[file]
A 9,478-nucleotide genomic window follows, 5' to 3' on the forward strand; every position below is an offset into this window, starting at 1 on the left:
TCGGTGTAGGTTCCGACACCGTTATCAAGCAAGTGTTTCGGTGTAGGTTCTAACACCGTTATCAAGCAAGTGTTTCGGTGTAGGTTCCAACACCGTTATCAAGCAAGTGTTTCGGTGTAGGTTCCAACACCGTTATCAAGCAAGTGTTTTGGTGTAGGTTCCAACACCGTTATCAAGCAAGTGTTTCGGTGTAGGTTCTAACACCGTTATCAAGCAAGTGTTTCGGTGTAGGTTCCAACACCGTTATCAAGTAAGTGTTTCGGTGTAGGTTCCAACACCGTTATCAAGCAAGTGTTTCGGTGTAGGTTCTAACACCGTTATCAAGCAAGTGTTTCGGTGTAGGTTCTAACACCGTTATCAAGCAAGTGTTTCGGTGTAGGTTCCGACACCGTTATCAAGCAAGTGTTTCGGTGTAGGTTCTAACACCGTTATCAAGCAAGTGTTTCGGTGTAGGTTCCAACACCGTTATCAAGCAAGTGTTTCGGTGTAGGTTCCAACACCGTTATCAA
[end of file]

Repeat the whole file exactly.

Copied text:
A 9,478-nucleotide genomic window follows, 5' to 3' on the forward strand; every position below is an offset into this window, starting at 1 on the left:
TCGGTGTAGGTTCCGACACCGTTATCAAGCAAGTGTTTCGGTGTAGGTTCTAACACCGTTATCAAGCAAGTGTTTCGGTGTAGGTTCCAACACCGTTATCAAGCAAGTGTTTCGGTGTAGGTTCCAACACCGTTATCAAGCAAGTGTTTTGGTGTAGGTTCCAACACCGTTATCAAGCAAGTGTTTCGGTGTAGGTTCTAACACCGTTATCAAGCAAGTGTTTCGGTGTAGGTTCCAACACCGTTATCAAGTAAGTGTTTCGGTGTAGGTTCCAACACCGTTATCAAGCAAGTGTTTCGGTGTAGGTTCTAACACCGTTATCAAGCAAGTGTTTCGGTGTAGGTTCTAACACCGTTATCAAGCAAGTGTTTCGGTGTAGGTTCCGACACCGTTATCAAGCAAGTGTTTCGGTGTAGGTTCTAACACCGTTATCAAGCAAGTGTTTCGGTGTAGGTTCCAACACCGTTATCAAGCAAGTGTTTCGGTGTAGGTTCCAACACCGTTATCAA